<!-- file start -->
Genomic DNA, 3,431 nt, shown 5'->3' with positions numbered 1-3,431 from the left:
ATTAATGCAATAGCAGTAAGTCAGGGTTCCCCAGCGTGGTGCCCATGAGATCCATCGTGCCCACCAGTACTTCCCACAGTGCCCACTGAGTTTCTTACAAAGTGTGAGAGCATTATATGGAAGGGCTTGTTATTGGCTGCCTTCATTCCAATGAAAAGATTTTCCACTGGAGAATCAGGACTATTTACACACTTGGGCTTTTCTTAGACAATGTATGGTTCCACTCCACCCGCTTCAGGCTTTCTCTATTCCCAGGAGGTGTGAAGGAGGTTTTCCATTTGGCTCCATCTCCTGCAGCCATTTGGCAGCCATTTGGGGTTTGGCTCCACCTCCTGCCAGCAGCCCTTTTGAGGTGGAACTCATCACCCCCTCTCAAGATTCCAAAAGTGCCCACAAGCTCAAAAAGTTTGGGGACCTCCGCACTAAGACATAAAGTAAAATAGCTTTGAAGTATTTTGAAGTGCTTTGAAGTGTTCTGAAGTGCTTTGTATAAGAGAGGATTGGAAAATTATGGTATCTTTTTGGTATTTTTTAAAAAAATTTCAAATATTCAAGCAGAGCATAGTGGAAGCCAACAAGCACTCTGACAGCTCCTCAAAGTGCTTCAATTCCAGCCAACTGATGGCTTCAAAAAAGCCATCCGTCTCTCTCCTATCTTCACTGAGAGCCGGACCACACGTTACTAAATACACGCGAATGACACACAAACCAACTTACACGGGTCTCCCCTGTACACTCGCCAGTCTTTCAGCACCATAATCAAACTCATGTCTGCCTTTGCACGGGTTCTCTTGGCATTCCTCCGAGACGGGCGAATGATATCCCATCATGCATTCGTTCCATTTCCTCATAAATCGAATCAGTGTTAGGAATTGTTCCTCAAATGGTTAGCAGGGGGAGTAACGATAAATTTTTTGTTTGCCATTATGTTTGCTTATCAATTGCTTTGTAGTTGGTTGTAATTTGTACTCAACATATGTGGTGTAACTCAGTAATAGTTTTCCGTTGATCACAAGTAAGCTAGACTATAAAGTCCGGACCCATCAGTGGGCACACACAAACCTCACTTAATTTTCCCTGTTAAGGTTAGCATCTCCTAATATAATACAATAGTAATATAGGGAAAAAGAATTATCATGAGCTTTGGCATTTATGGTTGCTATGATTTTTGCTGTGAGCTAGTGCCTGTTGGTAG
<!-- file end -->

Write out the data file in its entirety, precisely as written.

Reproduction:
Genomic DNA, 3,431 nt, shown 5'->3' with positions numbered 1-3,431 from the left:
ATTAATGCAATAGCAGTAAGTCAGGGTTCCCCAGCGTGGTGCCCATGAGATCCATCGTGCCCACCAGTACTTCCCACAGTGCCCACTGAGTTTCTTACAAAGTGTGAGAGCATTATATGGAAGGGCTTGTTATTGGCTGCCTTCATTCCAATGAAAAGATTTTCCACTGGAGAATCAGGACTATTTACACACTTGGGCTTTTCTTAGACAATGTATGGTTCCACTCCACCCGCTTCAGGCTTTCTCTATTCCCAGGAGGTGTGAAGGAGGTTTTCCATTTGGCTCCATCTCCTGCAGCCATTTGGCAGCCATTTGGGGTTTGGCTCCACCTCCTGCCAGCAGCCCTTTTGAGGTGGAACTCATCACCCCCTCTCAAGATTCCAAAAGTGCCCACAAGCTCAAAAAGTTTGGGGACCTCCGCACTAAGACATAAAGTAAAATAGCTTTGAAGTATTTTGAAGTGCTTTGAAGTGTTCTGAAGTGCTTTGTATAAGAGAGGATTGGAAAATTATGGTATCTTTTTGGTATTTTTTAAAAAAATTTCAAATATTCAAGCAGAGCATAGTGGAAGCCAACAAGCACTCTGACAGCTCCTCAAAGTGCTTCAATTCCAGCCAACTGATGGCTTCAAAAAAGCCATCCGTCTCTCTCCTATCTTCACTGAGAGCCGGACCACACGTTACTAAATACACGCGAATGACACACAAACCAACTTACACGGGTCTCCCCTGTACACTCGCCAGTCTTTCAGCACCATAATCAAACTCATGTCTGCCTTTGCACGGGTTCTCTTGGCATTCCTCCGAGACGGGCGAATGATATCCCATCATGCATTCGTTCCATTTCCTCATAAATCGAATCAGTGTTAGGAATTGTTCCTCAAATGGTTAGCAGGGGGAGTAACGATAAATTTTTTGTTTGCCATTATGTTTGCTTATCAATTGCTTTGTAGTTGGTTGTAATTTGTACTCAACATATGTGGTGTAACTCAGTAATAGTTTTCCGTTGATCACAAGTAAGCTAGACTATAAAGTCCGGACCCATCAGTGGGCACACACAAACCTCACTTAATTTTCCCTGTTAAGGTTAGCATCTCCTAATATAATACAATAGTAATATAGGGAAAAAGAATTATCATGAGCTTTGGCATTTATGGTTGCTATGATTTTTGCTGTGAGCTAGTGCCTGTTGGTAG